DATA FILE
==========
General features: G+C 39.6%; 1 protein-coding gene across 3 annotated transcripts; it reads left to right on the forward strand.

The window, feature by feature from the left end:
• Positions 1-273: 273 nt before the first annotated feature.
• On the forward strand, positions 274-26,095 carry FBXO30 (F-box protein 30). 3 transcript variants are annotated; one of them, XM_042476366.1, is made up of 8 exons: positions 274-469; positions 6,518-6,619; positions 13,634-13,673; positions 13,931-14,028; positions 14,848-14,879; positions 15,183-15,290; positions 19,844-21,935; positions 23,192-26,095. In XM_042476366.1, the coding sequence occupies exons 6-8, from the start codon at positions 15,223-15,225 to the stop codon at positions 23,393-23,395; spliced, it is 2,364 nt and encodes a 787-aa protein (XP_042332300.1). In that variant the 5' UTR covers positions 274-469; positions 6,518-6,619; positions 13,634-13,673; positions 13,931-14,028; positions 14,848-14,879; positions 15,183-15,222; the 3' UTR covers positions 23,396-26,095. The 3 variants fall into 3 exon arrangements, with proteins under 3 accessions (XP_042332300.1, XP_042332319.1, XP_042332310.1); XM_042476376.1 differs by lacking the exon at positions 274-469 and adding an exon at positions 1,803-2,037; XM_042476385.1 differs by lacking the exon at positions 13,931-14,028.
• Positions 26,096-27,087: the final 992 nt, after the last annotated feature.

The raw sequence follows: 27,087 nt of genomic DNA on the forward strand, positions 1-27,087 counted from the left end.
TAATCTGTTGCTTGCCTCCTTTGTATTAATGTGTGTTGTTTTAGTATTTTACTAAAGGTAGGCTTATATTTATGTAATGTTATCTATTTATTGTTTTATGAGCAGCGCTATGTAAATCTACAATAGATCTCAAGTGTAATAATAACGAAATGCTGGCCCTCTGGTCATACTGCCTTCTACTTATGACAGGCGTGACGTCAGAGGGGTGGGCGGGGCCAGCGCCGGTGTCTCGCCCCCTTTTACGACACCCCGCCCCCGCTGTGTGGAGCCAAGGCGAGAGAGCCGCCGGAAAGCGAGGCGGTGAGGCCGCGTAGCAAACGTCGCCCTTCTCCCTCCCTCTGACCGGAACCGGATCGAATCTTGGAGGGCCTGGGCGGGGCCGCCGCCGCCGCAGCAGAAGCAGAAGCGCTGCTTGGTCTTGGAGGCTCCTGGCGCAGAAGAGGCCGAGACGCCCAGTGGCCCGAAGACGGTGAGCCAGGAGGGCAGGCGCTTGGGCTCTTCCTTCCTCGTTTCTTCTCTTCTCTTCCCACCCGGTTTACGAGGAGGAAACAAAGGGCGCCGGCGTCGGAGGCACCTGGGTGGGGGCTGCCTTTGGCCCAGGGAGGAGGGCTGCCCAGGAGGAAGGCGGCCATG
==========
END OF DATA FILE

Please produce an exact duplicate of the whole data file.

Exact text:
General features: G+C 39.6%; 1 protein-coding gene across 3 annotated transcripts; it reads left to right on the forward strand.

The window, feature by feature from the left end:
• Positions 1-273: 273 nt before the first annotated feature.
• On the forward strand, positions 274-26,095 carry FBXO30 (F-box protein 30). 3 transcript variants are annotated; one of them, XM_042476366.1, is made up of 8 exons: positions 274-469; positions 6,518-6,619; positions 13,634-13,673; positions 13,931-14,028; positions 14,848-14,879; positions 15,183-15,290; positions 19,844-21,935; positions 23,192-26,095. In XM_042476366.1, the coding sequence occupies exons 6-8, from the start codon at positions 15,223-15,225 to the stop codon at positions 23,393-23,395; spliced, it is 2,364 nt and encodes a 787-aa protein (XP_042332300.1). In that variant the 5' UTR covers positions 274-469; positions 6,518-6,619; positions 13,634-13,673; positions 13,931-14,028; positions 14,848-14,879; positions 15,183-15,222; the 3' UTR covers positions 23,396-26,095. The 3 variants fall into 3 exon arrangements, with proteins under 3 accessions (XP_042332300.1, XP_042332319.1, XP_042332310.1); XM_042476376.1 differs by lacking the exon at positions 274-469 and adding an exon at positions 1,803-2,037; XM_042476385.1 differs by lacking the exon at positions 13,931-14,028.
• Positions 26,096-27,087: the final 992 nt, after the last annotated feature.

The raw sequence follows: 27,087 nt of genomic DNA on the forward strand, positions 1-27,087 counted from the left end.
TAATCTGTTGCTTGCCTCCTTTGTATTAATGTGTGTTGTTTTAGTATTTTACTAAAGGTAGGCTTATATTTATGTAATGTTATCTATTTATTGTTTTATGAGCAGCGCTATGTAAATCTACAATAGATCTCAAGTGTAATAATAACGAAATGCTGGCCCTCTGGTCATACTGCCTTCTACTTATGACAGGCGTGACGTCAGAGGGGTGGGCGGGGCCAGCGCCGGTGTCTCGCCCCCTTTTACGACACCCCGCCCCCGCTGTGTGGAGCCAAGGCGAGAGAGCCGCCGGAAAGCGAGGCGGTGAGGCCGCGTAGCAAACGTCGCCCTTCTCCCTCCCTCTGACCGGAACCGGATCGAATCTTGGAGGGCCTGGGCGGGGCCGCCGCCGCCGCAGCAGAAGCAGAAGCGCTGCTTGGTCTTGGAGGCTCCTGGCGCAGAAGAGGCCGAGACGCCCAGTGGCCCGAAGACGGTGAGCCAGGAGGGCAGGCGCTTGGGCTCTTCCTTCCTCGTTTCTTCTCTTCTCTTCCCACCCGGTTTACGAGGAGGAAACAAAGGGCGCCGGCGTCGGAGGCACCTGGGTGGGGGCTGCCTTTGGCCCAGGGAGGAGGGCTGCCCAGGAGGAAGGCGGCCATG